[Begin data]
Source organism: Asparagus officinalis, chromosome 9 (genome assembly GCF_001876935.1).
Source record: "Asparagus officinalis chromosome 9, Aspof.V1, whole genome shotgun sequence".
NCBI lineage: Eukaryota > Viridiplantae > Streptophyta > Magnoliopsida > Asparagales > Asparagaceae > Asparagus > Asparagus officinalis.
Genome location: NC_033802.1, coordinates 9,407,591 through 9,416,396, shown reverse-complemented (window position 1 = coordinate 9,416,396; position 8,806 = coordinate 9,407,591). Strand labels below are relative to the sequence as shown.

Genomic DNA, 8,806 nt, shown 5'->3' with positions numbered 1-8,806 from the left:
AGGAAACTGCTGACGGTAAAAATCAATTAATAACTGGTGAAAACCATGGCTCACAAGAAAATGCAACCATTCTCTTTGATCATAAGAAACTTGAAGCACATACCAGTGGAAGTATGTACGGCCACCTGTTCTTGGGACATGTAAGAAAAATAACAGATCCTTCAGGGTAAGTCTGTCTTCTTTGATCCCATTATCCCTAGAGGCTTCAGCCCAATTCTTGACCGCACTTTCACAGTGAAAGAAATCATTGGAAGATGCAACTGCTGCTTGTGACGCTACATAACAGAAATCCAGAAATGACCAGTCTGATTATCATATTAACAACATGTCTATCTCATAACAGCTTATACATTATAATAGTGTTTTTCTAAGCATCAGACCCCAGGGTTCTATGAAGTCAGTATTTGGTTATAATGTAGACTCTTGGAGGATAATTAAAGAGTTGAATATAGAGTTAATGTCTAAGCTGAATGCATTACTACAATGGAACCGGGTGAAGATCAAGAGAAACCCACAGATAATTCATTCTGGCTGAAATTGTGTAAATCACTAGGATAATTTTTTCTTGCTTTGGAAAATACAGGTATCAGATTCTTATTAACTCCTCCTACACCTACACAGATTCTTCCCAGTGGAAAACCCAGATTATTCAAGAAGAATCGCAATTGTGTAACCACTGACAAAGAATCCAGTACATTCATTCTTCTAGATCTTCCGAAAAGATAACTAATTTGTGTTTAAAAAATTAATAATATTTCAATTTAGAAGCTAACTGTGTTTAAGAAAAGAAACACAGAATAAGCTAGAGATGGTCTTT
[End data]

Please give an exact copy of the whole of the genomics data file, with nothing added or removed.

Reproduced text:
Source organism: Asparagus officinalis, chromosome 9 (genome assembly GCF_001876935.1).
Source record: "Asparagus officinalis chromosome 9, Aspof.V1, whole genome shotgun sequence".
NCBI lineage: Eukaryota > Viridiplantae > Streptophyta > Magnoliopsida > Asparagales > Asparagaceae > Asparagus > Asparagus officinalis.
Genome location: NC_033802.1, coordinates 9,407,591 through 9,416,396, shown reverse-complemented (window position 1 = coordinate 9,416,396; position 8,806 = coordinate 9,407,591). Strand labels below are relative to the sequence as shown.

Genomic DNA, 8,806 nt, shown 5'->3' with positions numbered 1-8,806 from the left:
AGGAAACTGCTGACGGTAAAAATCAATTAATAACTGGTGAAAACCATGGCTCACAAGAAAATGCAACCATTCTCTTTGATCATAAGAAACTTGAAGCACATACCAGTGGAAGTATGTACGGCCACCTGTTCTTGGGACATGTAAGAAAAATAACAGATCCTTCAGGGTAAGTCTGTCTTCTTTGATCCCATTATCCCTAGAGGCTTCAGCCCAATTCTTGACCGCACTTTCACAGTGAAAGAAATCATTGGAAGATGCAACTGCTGCTTGTGACGCTACATAACAGAAATCCAGAAATGACCAGTCTGATTATCATATTAACAACATGTCTATCTCATAACAGCTTATACATTATAATAGTGTTTTTCTAAGCATCAGACCCCAGGGTTCTATGAAGTCAGTATTTGGTTATAATGTAGACTCTTGGAGGATAATTAAAGAGTTGAATATAGAGTTAATGTCTAAGCTGAATGCATTACTACAATGGAACCGGGTGAAGATCAAGAGAAACCCACAGATAATTCATTCTGGCTGAAATTGTGTAAATCACTAGGATAATTTTTTCTTGCTTTGGAAAATACAGGTATCAGATTCTTATTAACTCCTCCTACACCTACACAGATTCTTCCCAGTGGAAAACCCAGATTATTCAAGAAGAATCGCAATTGTGTAACCACTGACAAAGAATCCAGTACATTCATTCTTCTAGATCTTCCGAAAAGATAACTAATTTGTGTTTAAAAAATTAATAATATTTCAATTTAGAAGCTAACTGTGTTTAAGAAAAGAAACACAGAATAAGCTAGAGATGGTCTTT